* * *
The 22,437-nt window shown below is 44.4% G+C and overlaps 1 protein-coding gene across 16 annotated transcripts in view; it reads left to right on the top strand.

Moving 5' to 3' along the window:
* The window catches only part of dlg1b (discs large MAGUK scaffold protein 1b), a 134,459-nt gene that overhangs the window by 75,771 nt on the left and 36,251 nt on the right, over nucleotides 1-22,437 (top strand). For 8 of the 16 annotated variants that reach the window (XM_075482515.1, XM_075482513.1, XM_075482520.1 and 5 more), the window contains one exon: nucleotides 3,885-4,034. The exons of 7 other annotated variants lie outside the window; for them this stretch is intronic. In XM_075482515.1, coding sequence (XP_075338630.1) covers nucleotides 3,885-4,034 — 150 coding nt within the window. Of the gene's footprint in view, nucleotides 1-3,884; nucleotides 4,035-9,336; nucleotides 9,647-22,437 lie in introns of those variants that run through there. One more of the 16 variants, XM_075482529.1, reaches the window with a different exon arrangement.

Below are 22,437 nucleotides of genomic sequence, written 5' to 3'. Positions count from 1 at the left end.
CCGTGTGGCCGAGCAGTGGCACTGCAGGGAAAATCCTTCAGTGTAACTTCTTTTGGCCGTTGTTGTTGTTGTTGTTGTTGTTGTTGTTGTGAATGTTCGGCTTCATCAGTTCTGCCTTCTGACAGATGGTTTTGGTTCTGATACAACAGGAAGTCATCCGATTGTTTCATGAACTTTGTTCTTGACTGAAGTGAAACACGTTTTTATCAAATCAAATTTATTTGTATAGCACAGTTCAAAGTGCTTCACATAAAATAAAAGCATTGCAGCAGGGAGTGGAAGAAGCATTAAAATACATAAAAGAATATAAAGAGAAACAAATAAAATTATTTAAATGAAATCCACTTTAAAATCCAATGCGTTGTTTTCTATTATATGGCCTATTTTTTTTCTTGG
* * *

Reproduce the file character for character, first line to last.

The 22,437-nt window shown below is 44.4% G+C and overlaps 1 protein-coding gene across 16 annotated transcripts in view; it reads left to right on the top strand.

Moving 5' to 3' along the window:
* The window catches only part of dlg1b (discs large MAGUK scaffold protein 1b), a 134,459-nt gene that overhangs the window by 75,771 nt on the left and 36,251 nt on the right, over nucleotides 1-22,437 (top strand). For 8 of the 16 annotated variants that reach the window (XM_075482515.1, XM_075482513.1, XM_075482520.1 and 5 more), the window contains one exon: nucleotides 3,885-4,034. The exons of 7 other annotated variants lie outside the window; for them this stretch is intronic. In XM_075482515.1, coding sequence (XP_075338630.1) covers nucleotides 3,885-4,034 — 150 coding nt within the window. Of the gene's footprint in view, nucleotides 1-3,884; nucleotides 4,035-9,336; nucleotides 9,647-22,437 lie in introns of those variants that run through there. One more of the 16 variants, XM_075482529.1, reaches the window with a different exon arrangement.

Below are 22,437 nucleotides of genomic sequence, written 5' to 3'. Positions count from 1 at the left end.
CCGTGTGGCCGAGCAGTGGCACTGCAGGGAAAATCCTTCAGTGTAACTTCTTTTGGCCGTTGTTGTTGTTGTTGTTGTTGTTGTTGTTGTGAATGTTCGGCTTCATCAGTTCTGCCTTCTGACAGATGGTTTTGGTTCTGATACAACAGGAAGTCATCCGATTGTTTCATGAACTTTGTTCTTGACTGAAGTGAAACACGTTTTTATCAAATCAAATTTATTTGTATAGCACAGTTCAAAGTGCTTCACATAAAATAAAAGCATTGCAGCAGGGAGTGGAAGAAGCATTAAAATACATAAAAGAATATAAAGAGAAACAAATAAAATTATTTAAATGAAATCCACTTTAAAATCCAATGCGTTGTTTTCTATTATATGGCCTATTTTTTTTCTTGG